The landscaping is still being planted at the brand new Harbourside Cohousing in Sooke, B.C., but the unique community is already attracting curious visitors like Bob Thompson.

Downsizing is on his mind, and Thompson doesn't like the current prospects in his rural Vancouver Island community of Central Saanich.

"It's very difficult on the Saanich Peninsula to find housing and particularly for people who want to downsize because there is a really restricted landbase."

Finding value — financial and social — on a small piece of property is at the heart of the Harbourside Cohousing concept.

Former fishing lodge

The community of 31 apartments and duplexes sits on about two waterfront acres that used to be home to a fishing lodge.

It was envisioned and built by people who were once strangers but now plan to rely on each other for support as they age.

Everyone lives in a private home like they would in other strata complexes, but they share amenities and a philosophy on the importance of social connections.

"We've had many requests for both media and ordinary people to visit," said Margaret Critchlow, one of the founders.

"It's gratifying, but I'm not entirely surprised. We could see the enthusiasm for this idea building over the last few years."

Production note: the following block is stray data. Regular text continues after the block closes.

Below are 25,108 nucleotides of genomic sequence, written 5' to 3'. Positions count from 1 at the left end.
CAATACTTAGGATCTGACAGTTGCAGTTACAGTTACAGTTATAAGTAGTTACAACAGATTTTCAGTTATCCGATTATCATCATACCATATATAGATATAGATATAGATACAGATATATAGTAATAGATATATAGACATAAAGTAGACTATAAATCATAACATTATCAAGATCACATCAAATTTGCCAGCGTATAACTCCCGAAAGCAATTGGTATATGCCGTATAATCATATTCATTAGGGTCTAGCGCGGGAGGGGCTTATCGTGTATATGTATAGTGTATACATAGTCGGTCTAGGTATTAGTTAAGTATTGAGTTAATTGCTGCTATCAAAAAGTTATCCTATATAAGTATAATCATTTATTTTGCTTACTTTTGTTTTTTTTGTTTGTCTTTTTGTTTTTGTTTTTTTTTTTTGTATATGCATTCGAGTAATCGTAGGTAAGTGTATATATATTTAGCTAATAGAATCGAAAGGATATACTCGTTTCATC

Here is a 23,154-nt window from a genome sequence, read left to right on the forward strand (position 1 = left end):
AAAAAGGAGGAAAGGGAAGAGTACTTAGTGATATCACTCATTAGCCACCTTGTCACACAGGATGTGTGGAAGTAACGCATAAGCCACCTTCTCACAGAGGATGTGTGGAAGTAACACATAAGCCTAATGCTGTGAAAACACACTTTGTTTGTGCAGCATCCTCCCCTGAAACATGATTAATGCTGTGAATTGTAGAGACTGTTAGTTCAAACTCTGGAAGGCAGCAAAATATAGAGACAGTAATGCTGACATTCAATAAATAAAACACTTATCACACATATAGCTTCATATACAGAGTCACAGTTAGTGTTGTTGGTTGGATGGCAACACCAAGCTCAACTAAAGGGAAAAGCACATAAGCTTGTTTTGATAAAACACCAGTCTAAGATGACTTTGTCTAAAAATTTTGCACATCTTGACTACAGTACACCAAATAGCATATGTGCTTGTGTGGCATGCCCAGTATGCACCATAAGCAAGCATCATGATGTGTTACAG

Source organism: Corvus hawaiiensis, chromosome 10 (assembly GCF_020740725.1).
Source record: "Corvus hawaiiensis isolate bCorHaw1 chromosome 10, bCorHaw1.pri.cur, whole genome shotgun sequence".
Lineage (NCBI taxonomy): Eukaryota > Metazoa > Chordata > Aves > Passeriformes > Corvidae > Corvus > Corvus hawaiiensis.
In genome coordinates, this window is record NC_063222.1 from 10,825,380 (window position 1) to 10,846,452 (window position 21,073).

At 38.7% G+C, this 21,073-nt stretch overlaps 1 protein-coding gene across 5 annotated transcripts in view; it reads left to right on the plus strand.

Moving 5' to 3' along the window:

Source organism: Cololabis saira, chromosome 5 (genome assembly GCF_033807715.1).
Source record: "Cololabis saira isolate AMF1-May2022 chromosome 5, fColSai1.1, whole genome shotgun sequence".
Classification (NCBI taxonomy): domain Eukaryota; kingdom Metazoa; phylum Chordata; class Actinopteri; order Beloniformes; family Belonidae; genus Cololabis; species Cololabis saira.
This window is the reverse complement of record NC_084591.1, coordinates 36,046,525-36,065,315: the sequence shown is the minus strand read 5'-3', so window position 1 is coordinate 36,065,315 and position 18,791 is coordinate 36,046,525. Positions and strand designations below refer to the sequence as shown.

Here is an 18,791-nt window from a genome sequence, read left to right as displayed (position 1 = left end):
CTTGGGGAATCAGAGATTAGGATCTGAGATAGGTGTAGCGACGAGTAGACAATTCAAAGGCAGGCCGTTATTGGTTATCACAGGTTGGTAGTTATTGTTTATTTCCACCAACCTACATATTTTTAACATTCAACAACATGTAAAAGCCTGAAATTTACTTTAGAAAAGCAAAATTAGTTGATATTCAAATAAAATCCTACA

Popularity growing

That enthusiasm is shared by Tracy Mills. She has founded a new group called Saanich Peninsula Cohousing which aims to build a similar project near Victoria in the next few years.

The plan includes up to 30 units for people of all ages in a location where residents can walk or take transit to amenities.

More than 50 people attended a recent information session, Mills said, but a visit to Harbourside has helped some envision exactly what their future home might look like.

"We are very fortunate that we have an existing cohousing neighbourhood in our back yard," she said. 

"We all know what isolation can do as you age and that is something we are actively avoiding."

The Saanich Peninsula group hopes to secure land this year and at that point, people who are interested would have to take the plunge and put down a deposit if the project is to go forward, Mills said.

How-to guide

Harbourside Couhousing has generated so much interest, founders like Critchlow have received a grant from the B.C. Real Estate Foundation to write a how-to guide for others.

"It's also an opportunity to improve affordability because you can take the principals of cohousing and apply them to existing co-ops, condos and new builds," she said.

Cohousing isn't for everyone, Critchlow said, but there's no doubt it's filling a niche. All 31 units at Harbourside sold out before construction started.

Up to 10 cohousing projects around the province are also at various states of development, she said.